The year is 2027. It’s a time of great innovation and technological advancement, but also a time of chaos. What will the crypto market look like in 2027? (For those unfamiliar, that’s a line from the 2011 video game, Deus Ex.)
Long-term predictions are notoriously difficult to make, but they are good thought experiments. One year is too short a period for fundamental changes, but five years is just enough for everything to change.
Here are the most unexpected and outrageous events that could happen over the next five years.
1. The metaverse will not rise
The metaverse is a hot topic, but most people do not have even the slightest idea of what it actually comprises. The metaverse is a holistic virtual world that exists on an ongoing basis (without pauses or resets), works in real-time, accommodates any number of users, has its own economy, is created by the participants themselves, and is characterized by unprecedented interoperability. A variety of applications could (in theory) be integrated into the metaverse, including games, video-conferencing applications, services for issuing driver’s licenses — anything.
This definition makes it clear the metaverse is not such a novel phenomenon. Games and social networks that include most of the features stated above have been around for quite some time. Granted, interoperability is a problem that needs to be addressed seriously. It would have been a very useful feature to be able to easily transfer digital assets between games — or a digital identity — without being tethered to a specific platform.
But the metaverse will never be able to cater to every need. There is no reason to include some services in the metaverse at all. Some services will remain isolated due to the unwillingness of their operators to surrender control over them.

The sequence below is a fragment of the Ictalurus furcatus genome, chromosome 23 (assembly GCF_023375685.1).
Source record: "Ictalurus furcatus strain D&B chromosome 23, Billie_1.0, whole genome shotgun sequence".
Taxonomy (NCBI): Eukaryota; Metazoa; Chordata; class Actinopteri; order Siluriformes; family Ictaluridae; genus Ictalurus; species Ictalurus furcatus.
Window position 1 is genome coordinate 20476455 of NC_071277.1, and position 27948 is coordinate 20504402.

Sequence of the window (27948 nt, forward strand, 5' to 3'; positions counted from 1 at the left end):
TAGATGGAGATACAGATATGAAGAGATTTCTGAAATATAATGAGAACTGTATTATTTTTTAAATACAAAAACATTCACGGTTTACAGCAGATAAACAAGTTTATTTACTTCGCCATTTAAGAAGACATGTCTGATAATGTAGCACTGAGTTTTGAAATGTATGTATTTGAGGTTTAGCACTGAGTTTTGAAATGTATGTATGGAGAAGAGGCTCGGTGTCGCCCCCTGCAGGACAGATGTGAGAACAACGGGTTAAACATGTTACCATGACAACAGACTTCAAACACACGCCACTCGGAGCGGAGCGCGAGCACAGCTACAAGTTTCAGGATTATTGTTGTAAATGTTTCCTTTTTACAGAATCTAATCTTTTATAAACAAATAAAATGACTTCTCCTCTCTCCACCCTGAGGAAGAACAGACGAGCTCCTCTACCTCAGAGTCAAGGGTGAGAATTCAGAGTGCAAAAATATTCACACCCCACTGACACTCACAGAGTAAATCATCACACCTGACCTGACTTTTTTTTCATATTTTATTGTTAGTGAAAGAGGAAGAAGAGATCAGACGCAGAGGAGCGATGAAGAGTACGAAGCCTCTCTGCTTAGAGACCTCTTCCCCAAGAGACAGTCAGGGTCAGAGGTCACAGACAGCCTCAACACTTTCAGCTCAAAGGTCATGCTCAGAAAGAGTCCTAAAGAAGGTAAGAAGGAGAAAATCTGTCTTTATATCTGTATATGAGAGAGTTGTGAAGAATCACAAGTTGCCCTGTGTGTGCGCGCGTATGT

And there is also the technical aspect to take into account. The cyberpunk culture of the 1980s and 90s postulated that the metaverse meant total immersion. Such immersion is now conceived as possible only with the use of virtual reality glasses. VR hardware is getting better every year, but it’s not what we expected. VR remains a niche phenomenon even among hardcore gamers. The vast majority of ordinary people will never put on such glasses for the sake of calling their grandmother or selling some crypto on an exchange.
True immersion requires a technological breakthrough like smart contact lenses or Neuralink. It is highly unlikely those technologies will be widely used five years from now.
2. Wallets will become “super apps”
An active decentralized finance (DeFi) user is forced to deal with dozens of protocols these days. Wallets, interfaces, exchanges, bridges, loan protocols — there are hundreds of them, and they are growing daily. Having to live with such an array of technologies is inconvenient even for advanced users. As for the prospects of mass adoption, such a state of affairs is all the more unacceptable.
For the ordinary user, it is ideal when a maximum number of services can be accessed through a limited number of universal applications. The optimal choice is when they are integrated right into their wallet. Storing, exchanging, transferring to other networks, staking — why bother visiting dozens of different sites for accessing such services if all the necessary operations can be carried out using a single interface?